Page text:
Dataveillance on the Farm? [10:06 am]
A Bush administration initiative, the National Animal Identification System is meant to provide a modern tool for tracking disease outbreaks within 48 hours, whether natural or the work of a bioterrorist. Most farm animals, even exotic ones such as llamas, will eventually be registered. Information will be kept on every farm, ranch or stable. And databases will record every animal movement from birth to slaughterhouse, including trips to the vet and county fairs.
But the system is spawning a grass-roots revolt.
Family farmers see it as an assault on their way of life by a federal bureaucracy with close ties to industrial agriculture. They point out that they will have to track every animal while vast commercial operations will be allowed to track whole herds.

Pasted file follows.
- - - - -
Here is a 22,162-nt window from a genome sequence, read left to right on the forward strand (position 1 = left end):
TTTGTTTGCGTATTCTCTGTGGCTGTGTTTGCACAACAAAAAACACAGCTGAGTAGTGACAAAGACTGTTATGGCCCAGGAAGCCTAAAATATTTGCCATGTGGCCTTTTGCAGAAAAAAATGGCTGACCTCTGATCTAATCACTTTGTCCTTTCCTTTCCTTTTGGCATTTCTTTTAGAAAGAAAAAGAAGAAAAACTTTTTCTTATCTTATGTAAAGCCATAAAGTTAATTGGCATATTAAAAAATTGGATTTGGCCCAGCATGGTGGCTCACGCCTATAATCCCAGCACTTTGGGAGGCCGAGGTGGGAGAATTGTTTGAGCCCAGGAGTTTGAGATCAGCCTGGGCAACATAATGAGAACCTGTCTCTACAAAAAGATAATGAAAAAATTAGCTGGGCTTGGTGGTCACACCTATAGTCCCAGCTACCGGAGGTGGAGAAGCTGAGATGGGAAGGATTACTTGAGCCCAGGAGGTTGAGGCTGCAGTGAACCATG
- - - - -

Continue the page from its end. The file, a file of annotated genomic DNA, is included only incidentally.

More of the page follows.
Privacy advocates say the database would create an invasive, detailed electronic record of farmers’ activities. Religious farming communities, such as the Amish and Mennonites, fear the system is a manifestation of the Mark of the Beast foretold in the Book of Revelation.
And despite the administration’s insistence that the program is voluntary, farmers and families, such as the Calderwoods, chafe at the heavy-handed and often mandatory way states have implemented it, sometimes with the help of sheriff’s deputies.
The result is a system meant to help farms that many farmers oppose.